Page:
Macron pushes for summit between US, Iranian presidents in G7 speech
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Speaking at a joint press conference with US President Donald Trump at the G7 summit in Biarritz on Monday, French President Emmanuel Macron pushed for a meeting between the US and Iranian presidents within the next few weeks.
Macron said a "roadmap of sorts" for such a meeting had been laid out after the surprise visit of Iranian Foreign Minister Mohammad Javad Zarif to the G7 summit at Macron's invitation.
The French president said he had also spoken to Iranian President Hassan Rouhani, adding that if Trump and Rouhani were to meet there was hope for a new nuclear accord.
The meeting was a French initiative but Trump was kept informed, Macron said.
"If the circumstances were correct or right, I would certainly agree to that," Trump said of the possible talks. "But in the meantime, they have to be good players. You understand what that means."
Asked if he thought the timeline of just a few weeks proposed by Macron seemed realistic, Trump said: "It does," adding that he thought Rouhani would also agree to a meeting.
"At a given point in time, there will have to be a meeting between the American and Iranian presidents," Trump said later.
Macron went on to say a "very good deal" had been reached on a divisive new French tax on digital giants that the United States said unfairly targeted US companies. The so-called GAFA tax – named for the Google, Apple, Facebook and Amazon tech giants – became another point of contention between France and the United States when it was passed in July.
France’s Macron told reporters that companies that pay the tax would be able to deduct the amount once a new international deal on how to tax internet companies is found next year. When reporters, however, pressed Trump on whether he would scrap earlier threats to slap retaliatory tariffs on French wine, the US president declined to answer either way.
Trump, for his part, keenly praised Macron who had done a "fantastic job" at the G7. "This was a very special, a very unified two and a half days, and I want to thank you," Trump told his host.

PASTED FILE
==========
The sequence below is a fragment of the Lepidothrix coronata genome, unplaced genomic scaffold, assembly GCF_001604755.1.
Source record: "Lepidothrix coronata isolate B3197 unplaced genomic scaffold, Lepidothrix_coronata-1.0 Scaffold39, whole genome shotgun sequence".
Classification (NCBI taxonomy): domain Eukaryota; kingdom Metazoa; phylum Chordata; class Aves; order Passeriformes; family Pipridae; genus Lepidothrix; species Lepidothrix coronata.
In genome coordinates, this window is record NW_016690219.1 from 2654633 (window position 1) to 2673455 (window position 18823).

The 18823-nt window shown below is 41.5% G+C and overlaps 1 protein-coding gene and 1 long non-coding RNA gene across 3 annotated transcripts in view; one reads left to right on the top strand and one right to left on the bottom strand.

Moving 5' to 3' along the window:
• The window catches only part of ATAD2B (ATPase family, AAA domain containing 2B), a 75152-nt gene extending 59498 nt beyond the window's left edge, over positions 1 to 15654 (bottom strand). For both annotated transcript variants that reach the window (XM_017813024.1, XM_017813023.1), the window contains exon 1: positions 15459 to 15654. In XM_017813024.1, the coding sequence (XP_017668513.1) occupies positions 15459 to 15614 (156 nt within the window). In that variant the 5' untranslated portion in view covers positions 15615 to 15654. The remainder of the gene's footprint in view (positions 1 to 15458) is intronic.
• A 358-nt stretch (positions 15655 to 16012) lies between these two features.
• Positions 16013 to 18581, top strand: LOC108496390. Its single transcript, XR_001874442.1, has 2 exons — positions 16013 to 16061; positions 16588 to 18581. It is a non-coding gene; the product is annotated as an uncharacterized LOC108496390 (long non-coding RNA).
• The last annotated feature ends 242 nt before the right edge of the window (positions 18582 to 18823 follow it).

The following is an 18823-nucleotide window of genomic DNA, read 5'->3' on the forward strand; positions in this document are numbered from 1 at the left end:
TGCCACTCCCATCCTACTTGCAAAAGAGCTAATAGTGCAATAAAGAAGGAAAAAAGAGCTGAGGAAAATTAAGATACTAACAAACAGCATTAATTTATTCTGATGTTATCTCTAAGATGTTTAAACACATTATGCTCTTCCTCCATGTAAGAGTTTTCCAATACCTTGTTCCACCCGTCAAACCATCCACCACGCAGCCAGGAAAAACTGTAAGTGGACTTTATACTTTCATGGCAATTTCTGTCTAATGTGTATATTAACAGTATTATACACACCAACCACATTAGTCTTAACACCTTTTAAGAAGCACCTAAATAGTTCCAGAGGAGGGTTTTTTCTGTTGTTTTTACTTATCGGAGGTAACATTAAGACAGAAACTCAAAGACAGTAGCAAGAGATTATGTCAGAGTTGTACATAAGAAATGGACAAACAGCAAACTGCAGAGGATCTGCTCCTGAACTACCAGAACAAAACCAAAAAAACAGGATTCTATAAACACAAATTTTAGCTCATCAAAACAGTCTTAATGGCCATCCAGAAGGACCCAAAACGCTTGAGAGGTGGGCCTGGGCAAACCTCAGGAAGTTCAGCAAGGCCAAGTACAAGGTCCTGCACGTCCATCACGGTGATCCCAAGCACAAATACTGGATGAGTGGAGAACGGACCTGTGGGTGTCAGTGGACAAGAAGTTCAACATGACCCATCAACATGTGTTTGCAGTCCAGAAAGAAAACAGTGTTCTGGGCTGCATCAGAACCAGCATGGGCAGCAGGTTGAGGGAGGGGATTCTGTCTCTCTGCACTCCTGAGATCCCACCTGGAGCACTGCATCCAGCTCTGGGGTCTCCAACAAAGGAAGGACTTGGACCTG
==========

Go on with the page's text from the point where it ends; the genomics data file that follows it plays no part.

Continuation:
“There was great unity. We would have stayed for another hour. Nobody wanted to leave. We were accomplishing a lot, but I think more importantly, we getting along very well."
Macron said the two presidents had found "real points of convergence, unprecedented, very positive, that will allow us to go forward in a very effective way”.
Points of contention
Divisions between the United States and the other six of the world's major economies were apparent, however, on issues including trade policies, Russia and climate change. Macron spoke of the need to modernise the international tax system in order to eliminate an escalation of trade tensions.
“The aim ultimately is to revamp international taxes within the OECD to combat harmful trade practices which are also harmful to the US economy,” he said.
Trump's recommendation that Russia rejoin the group was also met with a lack of enthusiasm. Russia was kicked out of what was then known as the G8 after it annexed Ukraine's Crimea peninsula in 2014. And though G7 leaders felt it was still too soon to reintegrate Russia, Macron announced talks for September between Russia and the Ukraine aimed at making progress on the Ukrainian crisis.
The US president again broke ranks with his G7 counterparts when he skipped a key session on climate change at which the other leaders pledged $20 million to combat the wildfires raging in the Amazon, most of which will be used for fire-fighting aircraft.
When reporters questioned Trump on whether he planned to reduce his country’s reliance on fossil fuels, he quickly responded that the US "has tremendous wealth under its feet" and that he's not going to waste it "on dreams, on windmills".
During his closing remarks following the conclusion of the joint press conference with Trump, Macron elaborated on some of the more fractious aspects of the changes to digital services proposed by G7 participants.
As a consequence of the rapidly changing digital sector, we need certain rules, said Macron, because “we don’t just want it to be an economic jungle”.
He said that a charter for tackling online hate speech had gained widespread support, except from the US, which had declined to sign on.
“We had a very good discussion with the United States, which for legal reasons was not able to formalise the agreement on this point," Macron said, adding he was hopeful it could be done in the coming weeks.
(FRANCE 24 with AFP)
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